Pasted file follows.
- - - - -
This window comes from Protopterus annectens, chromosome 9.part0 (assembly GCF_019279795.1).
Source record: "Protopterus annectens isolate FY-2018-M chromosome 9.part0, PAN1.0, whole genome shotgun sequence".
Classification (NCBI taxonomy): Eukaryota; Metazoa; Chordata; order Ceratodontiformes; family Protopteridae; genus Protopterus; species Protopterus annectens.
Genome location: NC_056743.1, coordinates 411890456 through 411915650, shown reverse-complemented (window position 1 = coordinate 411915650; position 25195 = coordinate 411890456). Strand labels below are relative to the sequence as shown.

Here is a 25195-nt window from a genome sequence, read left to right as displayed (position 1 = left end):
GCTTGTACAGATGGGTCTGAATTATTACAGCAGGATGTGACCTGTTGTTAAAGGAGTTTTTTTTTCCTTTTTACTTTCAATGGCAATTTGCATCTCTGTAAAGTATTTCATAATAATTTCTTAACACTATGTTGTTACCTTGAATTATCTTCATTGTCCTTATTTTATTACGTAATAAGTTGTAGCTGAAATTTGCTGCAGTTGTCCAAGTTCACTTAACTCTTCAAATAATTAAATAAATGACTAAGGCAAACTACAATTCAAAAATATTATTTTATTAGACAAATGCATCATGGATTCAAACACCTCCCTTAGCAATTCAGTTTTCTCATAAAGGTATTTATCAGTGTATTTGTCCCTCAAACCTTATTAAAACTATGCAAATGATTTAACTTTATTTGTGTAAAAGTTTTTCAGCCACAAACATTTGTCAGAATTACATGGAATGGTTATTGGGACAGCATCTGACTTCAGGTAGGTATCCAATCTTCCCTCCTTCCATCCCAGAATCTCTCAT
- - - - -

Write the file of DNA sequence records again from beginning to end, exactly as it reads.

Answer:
This window comes from Protopterus annectens, chromosome 9.part0 (assembly GCF_019279795.1).
Source record: "Protopterus annectens isolate FY-2018-M chromosome 9.part0, PAN1.0, whole genome shotgun sequence".
Classification (NCBI taxonomy): Eukaryota; Metazoa; Chordata; order Ceratodontiformes; family Protopteridae; genus Protopterus; species Protopterus annectens.
Genome location: NC_056743.1, coordinates 411890456 through 411915650, shown reverse-complemented (window position 1 = coordinate 411915650; position 25195 = coordinate 411890456). Strand labels below are relative to the sequence as shown.

Here is a 25195-nt window from a genome sequence, read left to right as displayed (position 1 = left end):
GCTTGTACAGATGGGTCTGAATTATTACAGCAGGATGTGACCTGTTGTTAAAGGAGTTTTTTTTTCCTTTTTACTTTCAATGGCAATTTGCATCTCTGTAAAGTATTTCATAATAATTTCTTAACACTATGTTGTTACCTTGAATTATCTTCATTGTCCTTATTTTATTACGTAATAAGTTGTAGCTGAAATTTGCTGCAGTTGTCCAAGTTCACTTAACTCTTCAAATAATTAAATAAATGACTAAGGCAAACTACAATTCAAAAATATTATTTTATTAGACAAATGCATCATGGATTCAAACACCTCCCTTAGCAATTCAGTTTTCTCATAAAGGTATTTATCAGTGTATTTGTCCCTCAAACCTTATTAAAACTATGCAAATGATTTAACTTTATTTGTGTAAAAGTTTTTCAGCCACAAACATTTGTCAGAATTACATGGAATGGTTATTGGGACAGCATCTGACTTCAGGTAGGTATCCAATCTTCCCTCCTTCCATCCCAGAATCTCTCAT